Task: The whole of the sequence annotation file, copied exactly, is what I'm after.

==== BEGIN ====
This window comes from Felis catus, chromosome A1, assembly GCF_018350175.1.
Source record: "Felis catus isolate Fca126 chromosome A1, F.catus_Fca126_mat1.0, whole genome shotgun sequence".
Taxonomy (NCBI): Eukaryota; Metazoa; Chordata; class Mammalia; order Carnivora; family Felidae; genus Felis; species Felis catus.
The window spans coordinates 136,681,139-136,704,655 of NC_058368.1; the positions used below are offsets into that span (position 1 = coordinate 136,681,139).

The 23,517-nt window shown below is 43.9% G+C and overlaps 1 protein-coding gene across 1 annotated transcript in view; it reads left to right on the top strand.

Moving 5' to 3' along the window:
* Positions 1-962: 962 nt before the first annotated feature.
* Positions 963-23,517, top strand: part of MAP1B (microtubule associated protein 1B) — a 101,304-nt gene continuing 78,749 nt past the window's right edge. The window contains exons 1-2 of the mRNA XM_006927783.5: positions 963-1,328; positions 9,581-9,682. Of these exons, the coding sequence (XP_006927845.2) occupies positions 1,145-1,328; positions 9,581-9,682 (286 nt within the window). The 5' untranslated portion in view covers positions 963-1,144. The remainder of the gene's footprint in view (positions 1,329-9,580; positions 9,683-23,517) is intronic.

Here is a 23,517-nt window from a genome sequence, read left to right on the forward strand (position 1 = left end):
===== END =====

This window comes from Felis catus, chromosome A1, assembly GCF_018350175.1.
Source record: "Felis catus isolate Fca126 chromosome A1, F.catus_Fca126_mat1.0, whole genome shotgun sequence".
Taxonomy (NCBI): Eukaryota; Metazoa; Chordata; class Mammalia; order Carnivora; family Felidae; genus Felis; species Felis catus.
The window spans coordinates 136,681,139-136,704,655 of NC_058368.1; the positions used below are offsets into that span (position 1 = coordinate 136,681,139).

The 23,517-nt window shown below is 43.9% G+C and overlaps 1 protein-coding gene across 1 annotated transcript in view; it reads left to right on the top strand.

Moving 5' to 3' along the window:
* Positions 1-962: 962 nt before the first annotated feature.
* Positions 963-23,517, top strand: part of MAP1B (microtubule associated protein 1B) — a 101,304-nt gene continuing 78,749 nt past the window's right edge. The window contains exons 1-2 of the mRNA XM_006927783.5: positions 963-1,328; positions 9,581-9,682. Of these exons, the coding sequence (XP_006927845.2) occupies positions 1,145-1,328; positions 9,581-9,682 (286 nt within the window). The 5' untranslated portion in view covers positions 963-1,144. The remainder of the gene's footprint in view (positions 1,329-9,580; positions 9,683-23,517) is intronic.

Here is a 23,517-nt window from a genome sequence, read left to right on the forward strand (position 1 = left end):